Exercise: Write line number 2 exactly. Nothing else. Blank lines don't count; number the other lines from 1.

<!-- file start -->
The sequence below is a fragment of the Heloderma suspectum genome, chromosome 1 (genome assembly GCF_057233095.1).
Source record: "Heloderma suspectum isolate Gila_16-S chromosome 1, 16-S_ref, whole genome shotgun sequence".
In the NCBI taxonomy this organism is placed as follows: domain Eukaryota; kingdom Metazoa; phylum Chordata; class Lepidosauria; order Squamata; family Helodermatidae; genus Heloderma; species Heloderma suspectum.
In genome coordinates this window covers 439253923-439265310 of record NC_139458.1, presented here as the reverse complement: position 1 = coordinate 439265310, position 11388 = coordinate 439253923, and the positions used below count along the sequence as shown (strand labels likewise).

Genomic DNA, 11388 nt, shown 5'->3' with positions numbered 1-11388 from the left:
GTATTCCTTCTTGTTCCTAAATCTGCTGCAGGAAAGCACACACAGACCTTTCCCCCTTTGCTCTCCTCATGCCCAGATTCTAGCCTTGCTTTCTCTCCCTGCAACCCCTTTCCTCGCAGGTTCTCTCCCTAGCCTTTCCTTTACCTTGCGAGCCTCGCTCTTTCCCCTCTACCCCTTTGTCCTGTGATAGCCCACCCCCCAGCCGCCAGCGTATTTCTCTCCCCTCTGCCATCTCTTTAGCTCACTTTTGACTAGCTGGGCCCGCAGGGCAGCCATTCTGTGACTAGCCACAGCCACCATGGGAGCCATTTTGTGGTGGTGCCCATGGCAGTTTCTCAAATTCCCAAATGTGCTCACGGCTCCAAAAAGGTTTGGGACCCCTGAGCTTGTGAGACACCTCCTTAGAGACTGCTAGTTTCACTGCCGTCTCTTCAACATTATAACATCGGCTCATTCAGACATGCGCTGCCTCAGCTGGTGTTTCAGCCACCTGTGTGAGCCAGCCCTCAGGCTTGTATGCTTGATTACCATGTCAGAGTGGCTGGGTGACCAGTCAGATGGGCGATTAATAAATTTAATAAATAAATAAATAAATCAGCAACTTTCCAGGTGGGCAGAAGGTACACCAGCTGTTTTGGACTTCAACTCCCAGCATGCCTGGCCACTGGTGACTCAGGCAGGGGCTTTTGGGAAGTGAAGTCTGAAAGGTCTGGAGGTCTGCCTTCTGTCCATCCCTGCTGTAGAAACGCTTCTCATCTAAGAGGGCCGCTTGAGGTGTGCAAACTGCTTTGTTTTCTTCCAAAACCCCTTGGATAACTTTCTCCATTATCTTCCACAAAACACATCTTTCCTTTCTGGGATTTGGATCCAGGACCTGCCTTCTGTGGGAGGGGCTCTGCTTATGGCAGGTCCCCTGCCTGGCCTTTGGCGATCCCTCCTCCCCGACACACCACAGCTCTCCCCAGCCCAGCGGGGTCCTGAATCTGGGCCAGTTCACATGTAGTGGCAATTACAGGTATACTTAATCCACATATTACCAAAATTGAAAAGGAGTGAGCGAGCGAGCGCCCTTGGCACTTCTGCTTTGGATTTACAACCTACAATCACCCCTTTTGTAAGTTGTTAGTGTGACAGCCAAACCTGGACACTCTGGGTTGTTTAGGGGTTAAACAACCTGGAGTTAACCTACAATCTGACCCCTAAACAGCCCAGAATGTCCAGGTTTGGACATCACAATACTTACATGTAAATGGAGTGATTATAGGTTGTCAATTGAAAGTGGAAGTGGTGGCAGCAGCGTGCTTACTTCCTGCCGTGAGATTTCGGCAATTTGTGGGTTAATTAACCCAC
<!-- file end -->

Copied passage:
Source record: "Heloderma suspectum isolate Gila_16-S chromosome 1, 16-S_ref, whole genome shotgun sequence".